September 30, 2015
The Human Factors and Ergonomics Society has designated each October as National Ergonomics Month (NEM). Ergonomics is an applied science that incorporates principles of usability into the design process with the goal of making finished products more effective and safe for people to use.
In the workplace, proper ergonomic practices can play an important role in reducing pain, injuries, loss of productivity and the resulting Worker’s Comp claims. One of the most common ailments involved in Worker’s Comp cases, according to the Bureau of Labor Statistics are musculoskeletal disorders (MSDs) such as low back injuries, carpal tunnel syndrome, and soft tissue damage, which can increase the risks of accidents and repetitive strain injuries. With October almost here, it’s the perfect time to consider the following tips for reducing MSDs from the Occupational Health & Safety Administration to make your workplace safer and more productive:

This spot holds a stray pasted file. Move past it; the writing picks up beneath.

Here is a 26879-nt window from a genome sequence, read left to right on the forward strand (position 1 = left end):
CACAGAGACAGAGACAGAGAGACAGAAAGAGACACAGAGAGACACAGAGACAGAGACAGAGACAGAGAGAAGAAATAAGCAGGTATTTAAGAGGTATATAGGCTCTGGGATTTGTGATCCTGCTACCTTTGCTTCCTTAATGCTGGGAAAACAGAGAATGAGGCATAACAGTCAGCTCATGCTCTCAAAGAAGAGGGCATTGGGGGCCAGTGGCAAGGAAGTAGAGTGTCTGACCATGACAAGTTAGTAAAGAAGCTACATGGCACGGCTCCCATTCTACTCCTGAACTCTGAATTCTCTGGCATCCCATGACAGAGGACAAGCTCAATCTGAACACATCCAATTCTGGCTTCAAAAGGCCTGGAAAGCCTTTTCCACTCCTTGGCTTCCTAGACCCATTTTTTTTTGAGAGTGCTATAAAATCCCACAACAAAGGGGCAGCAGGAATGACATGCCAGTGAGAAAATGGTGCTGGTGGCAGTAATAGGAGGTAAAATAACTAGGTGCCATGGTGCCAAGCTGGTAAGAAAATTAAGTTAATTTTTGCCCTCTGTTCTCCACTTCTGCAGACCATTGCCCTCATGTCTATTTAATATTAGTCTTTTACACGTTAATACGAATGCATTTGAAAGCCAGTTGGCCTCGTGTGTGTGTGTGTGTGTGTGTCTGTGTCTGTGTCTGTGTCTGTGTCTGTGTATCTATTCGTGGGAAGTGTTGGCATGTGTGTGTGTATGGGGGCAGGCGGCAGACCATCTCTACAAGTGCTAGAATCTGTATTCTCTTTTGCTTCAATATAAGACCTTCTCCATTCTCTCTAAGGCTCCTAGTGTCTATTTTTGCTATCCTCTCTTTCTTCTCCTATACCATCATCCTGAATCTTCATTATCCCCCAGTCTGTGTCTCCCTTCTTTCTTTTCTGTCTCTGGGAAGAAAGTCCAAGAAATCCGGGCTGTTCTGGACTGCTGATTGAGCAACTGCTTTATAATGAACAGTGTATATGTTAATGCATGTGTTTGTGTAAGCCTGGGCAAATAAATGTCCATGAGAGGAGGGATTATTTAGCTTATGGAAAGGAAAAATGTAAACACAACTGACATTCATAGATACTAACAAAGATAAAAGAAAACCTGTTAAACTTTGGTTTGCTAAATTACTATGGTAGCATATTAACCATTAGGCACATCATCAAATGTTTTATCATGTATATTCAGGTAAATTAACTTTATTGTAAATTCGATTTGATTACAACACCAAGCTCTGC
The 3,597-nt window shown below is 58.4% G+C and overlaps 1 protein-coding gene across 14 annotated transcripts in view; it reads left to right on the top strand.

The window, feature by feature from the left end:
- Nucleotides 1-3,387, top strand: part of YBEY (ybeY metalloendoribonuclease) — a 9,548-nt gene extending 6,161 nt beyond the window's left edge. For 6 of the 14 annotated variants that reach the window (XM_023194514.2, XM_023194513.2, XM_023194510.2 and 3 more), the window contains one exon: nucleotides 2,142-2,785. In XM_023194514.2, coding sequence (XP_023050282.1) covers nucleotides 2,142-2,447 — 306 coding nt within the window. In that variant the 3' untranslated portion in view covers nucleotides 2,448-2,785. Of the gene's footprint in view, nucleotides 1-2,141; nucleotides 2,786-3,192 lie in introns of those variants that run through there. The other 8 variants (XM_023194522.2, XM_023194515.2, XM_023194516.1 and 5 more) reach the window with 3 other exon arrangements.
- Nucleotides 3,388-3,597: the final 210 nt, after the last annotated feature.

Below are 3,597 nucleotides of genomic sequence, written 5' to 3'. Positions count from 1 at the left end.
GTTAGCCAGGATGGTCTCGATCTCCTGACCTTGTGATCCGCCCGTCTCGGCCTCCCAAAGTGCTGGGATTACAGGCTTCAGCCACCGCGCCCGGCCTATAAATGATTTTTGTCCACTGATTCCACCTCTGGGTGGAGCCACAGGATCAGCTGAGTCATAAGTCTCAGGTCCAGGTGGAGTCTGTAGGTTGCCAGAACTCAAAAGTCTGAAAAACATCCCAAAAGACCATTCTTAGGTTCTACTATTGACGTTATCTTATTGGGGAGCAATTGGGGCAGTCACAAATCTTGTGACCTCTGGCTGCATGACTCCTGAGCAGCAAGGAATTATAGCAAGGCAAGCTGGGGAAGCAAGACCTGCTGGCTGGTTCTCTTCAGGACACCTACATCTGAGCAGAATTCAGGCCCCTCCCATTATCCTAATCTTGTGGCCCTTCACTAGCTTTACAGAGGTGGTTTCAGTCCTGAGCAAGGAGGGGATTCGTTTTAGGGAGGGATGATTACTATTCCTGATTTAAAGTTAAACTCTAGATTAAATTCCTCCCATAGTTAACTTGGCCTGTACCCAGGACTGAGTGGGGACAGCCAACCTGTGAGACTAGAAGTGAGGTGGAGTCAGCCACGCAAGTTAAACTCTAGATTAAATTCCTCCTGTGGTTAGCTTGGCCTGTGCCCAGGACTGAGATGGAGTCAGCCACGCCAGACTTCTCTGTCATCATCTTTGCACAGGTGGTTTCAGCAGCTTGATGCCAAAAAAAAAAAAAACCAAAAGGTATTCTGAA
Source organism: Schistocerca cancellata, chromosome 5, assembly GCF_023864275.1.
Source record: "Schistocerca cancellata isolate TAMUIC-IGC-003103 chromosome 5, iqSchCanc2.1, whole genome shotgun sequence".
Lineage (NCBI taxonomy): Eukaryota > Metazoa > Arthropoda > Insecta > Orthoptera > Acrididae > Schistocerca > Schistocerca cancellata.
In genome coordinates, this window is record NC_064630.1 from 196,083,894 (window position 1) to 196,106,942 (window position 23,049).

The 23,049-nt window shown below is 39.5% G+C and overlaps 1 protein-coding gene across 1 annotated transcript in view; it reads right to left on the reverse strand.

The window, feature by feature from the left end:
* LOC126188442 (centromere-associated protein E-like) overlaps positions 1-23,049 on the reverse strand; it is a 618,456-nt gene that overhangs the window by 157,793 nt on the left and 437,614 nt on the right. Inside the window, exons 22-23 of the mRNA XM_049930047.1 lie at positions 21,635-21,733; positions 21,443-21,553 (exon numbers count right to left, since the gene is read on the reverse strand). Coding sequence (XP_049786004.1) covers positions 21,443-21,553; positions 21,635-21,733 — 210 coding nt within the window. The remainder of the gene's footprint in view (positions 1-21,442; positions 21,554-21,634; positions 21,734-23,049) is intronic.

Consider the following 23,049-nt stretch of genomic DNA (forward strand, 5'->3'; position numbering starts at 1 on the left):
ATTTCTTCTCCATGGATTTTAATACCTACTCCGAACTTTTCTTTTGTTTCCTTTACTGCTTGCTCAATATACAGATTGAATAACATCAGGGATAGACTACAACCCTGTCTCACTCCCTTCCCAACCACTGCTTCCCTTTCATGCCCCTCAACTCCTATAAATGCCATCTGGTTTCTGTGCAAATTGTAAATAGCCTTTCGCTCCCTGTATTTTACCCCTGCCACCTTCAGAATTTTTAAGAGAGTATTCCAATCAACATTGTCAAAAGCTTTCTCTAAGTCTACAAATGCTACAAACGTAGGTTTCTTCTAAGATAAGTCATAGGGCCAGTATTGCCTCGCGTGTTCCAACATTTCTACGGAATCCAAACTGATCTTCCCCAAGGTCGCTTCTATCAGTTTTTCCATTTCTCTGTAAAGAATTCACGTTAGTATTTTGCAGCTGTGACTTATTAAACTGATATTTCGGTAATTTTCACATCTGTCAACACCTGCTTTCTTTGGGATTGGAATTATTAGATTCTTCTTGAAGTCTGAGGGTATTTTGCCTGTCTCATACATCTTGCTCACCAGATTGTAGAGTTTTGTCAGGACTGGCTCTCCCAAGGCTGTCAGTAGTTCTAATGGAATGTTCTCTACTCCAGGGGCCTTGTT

Ergonomics tools and practices can help to keep workers healthy, reduce the costs of Worker’s Comp claims, and increase productivity, quality, and employee morale. Implementation may take some time and effort, but the benefits are well worth it.
The long stretch from the end of the winter holiday season until the next break in your routine can feel like eternity. If you feel the need to reboot your enthusiasm as the spring season arrives, try these tips:
This tax season is an important one for many business owners because it’s the first that will be impacted by the Tax Cuts and Jobs Act (TCJA). How big of an impact is dependent on your unique situation. We’ve compiled this short list of provisions that may affect the business community:
According to Forbes.com, Super Bowl viewers traditionally load up on millions of pounds of less-than-healthy foods during the big game—including ribs, pulled pork, tortilla chips, nuts, popcorn and bacon—all washed down with beer (the Super Bowl beverage of choice). If you are trying to stick to your New Year’s resolution to eat better, consider a few healthy substitutes for the traditional Super Bowl eats: